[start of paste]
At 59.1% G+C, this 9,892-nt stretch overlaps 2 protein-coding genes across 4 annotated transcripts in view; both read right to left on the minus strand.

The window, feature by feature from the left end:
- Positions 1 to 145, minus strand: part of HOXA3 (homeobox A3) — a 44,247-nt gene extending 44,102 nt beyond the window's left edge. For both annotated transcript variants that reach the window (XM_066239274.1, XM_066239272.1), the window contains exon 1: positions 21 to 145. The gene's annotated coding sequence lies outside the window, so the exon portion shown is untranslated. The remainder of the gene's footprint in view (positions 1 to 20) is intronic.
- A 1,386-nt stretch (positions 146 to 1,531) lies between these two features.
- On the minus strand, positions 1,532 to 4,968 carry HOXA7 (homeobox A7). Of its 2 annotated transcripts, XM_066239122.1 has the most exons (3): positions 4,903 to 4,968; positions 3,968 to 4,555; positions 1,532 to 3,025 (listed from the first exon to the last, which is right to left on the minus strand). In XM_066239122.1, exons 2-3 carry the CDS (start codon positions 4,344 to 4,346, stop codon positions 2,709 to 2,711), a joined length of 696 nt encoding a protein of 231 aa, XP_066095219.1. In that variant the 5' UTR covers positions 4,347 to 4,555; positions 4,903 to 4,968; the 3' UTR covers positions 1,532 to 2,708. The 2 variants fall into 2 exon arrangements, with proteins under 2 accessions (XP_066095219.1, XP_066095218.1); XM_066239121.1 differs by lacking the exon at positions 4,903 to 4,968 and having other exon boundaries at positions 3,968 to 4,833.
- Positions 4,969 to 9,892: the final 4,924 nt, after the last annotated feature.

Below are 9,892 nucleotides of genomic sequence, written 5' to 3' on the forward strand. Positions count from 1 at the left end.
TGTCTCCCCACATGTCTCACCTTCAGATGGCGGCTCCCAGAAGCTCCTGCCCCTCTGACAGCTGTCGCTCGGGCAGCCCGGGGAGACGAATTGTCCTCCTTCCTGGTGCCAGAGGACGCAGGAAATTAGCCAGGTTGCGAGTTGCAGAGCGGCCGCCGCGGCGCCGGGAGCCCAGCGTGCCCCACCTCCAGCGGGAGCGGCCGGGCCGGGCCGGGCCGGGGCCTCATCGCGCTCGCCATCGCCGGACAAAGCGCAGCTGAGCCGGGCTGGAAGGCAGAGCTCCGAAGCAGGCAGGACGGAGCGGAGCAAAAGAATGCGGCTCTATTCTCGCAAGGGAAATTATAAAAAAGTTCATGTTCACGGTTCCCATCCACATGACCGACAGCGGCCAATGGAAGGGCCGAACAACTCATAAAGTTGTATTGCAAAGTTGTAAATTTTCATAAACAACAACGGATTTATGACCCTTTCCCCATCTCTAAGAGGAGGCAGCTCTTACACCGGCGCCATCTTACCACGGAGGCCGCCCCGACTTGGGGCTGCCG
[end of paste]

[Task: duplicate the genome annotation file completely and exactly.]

At 59.1% G+C, this 9,892-nt stretch overlaps 2 protein-coding genes across 4 annotated transcripts in view; both read right to left on the minus strand.

The window, feature by feature from the left end:
- Positions 1 to 145, minus strand: part of HOXA3 (homeobox A3) — a 44,247-nt gene extending 44,102 nt beyond the window's left edge. For both annotated transcript variants that reach the window (XM_066239274.1, XM_066239272.1), the window contains exon 1: positions 21 to 145. The gene's annotated coding sequence lies outside the window, so the exon portion shown is untranslated. The remainder of the gene's footprint in view (positions 1 to 20) is intronic.
- A 1,386-nt stretch (positions 146 to 1,531) lies between these two features.
- On the minus strand, positions 1,532 to 4,968 carry HOXA7 (homeobox A7). Of its 2 annotated transcripts, XM_066239122.1 has the most exons (3): positions 4,903 to 4,968; positions 3,968 to 4,555; positions 1,532 to 3,025 (listed from the first exon to the last, which is right to left on the minus strand). In XM_066239122.1, exons 2-3 carry the CDS (start codon positions 4,344 to 4,346, stop codon positions 2,709 to 2,711), a joined length of 696 nt encoding a protein of 231 aa, XP_066095219.1. In that variant the 5' UTR covers positions 4,347 to 4,555; positions 4,903 to 4,968; the 3' UTR covers positions 1,532 to 2,708. The 2 variants fall into 2 exon arrangements, with proteins under 2 accessions (XP_066095219.1, XP_066095218.1); XM_066239121.1 differs by lacking the exon at positions 4,903 to 4,968 and having other exon boundaries at positions 3,968 to 4,833.
- Positions 4,969 to 9,892: the final 4,924 nt, after the last annotated feature.

Below are 9,892 nucleotides of genomic sequence, written 5' to 3' on the forward strand. Positions count from 1 at the left end.
TGTCTCCCCACATGTCTCACCTTCAGATGGCGGCTCCCAGAAGCTCCTGCCCCTCTGACAGCTGTCGCTCGGGCAGCCCGGGGAGACGAATTGTCCTCCTTCCTGGTGCCAGAGGACGCAGGAAATTAGCCAGGTTGCGAGTTGCAGAGCGGCCGCCGCGGCGCCGGGAGCCCAGCGTGCCCCACCTCCAGCGGGAGCGGCCGGGCCGGGCCGGGCCGGGGCCTCATCGCGCTCGCCATCGCCGGACAAAGCGCAGCTGAGCCGGGCTGGAAGGCAGAGCTCCGAAGCAGGCAGGACGGAGCGGAGCAAAAGAATGCGGCTCTATTCTCGCAAGGGAAATTATAAAAAAGTTCATGTTCACGGTTCCCATCCACATGACCGACAGCGGCCAATGGAAGGGCCGAACAACTCATAAAGTTGTATTGCAAAGTTGTAAATTTTCATAAACAACAACGGATTTATGACCCTTTCCCCATCTCTAAGAGGAGGCAGCTCTTACACCGGCGCCATCTTACCACGGAGGCCGCCCCGACTTGGGGCTGCCG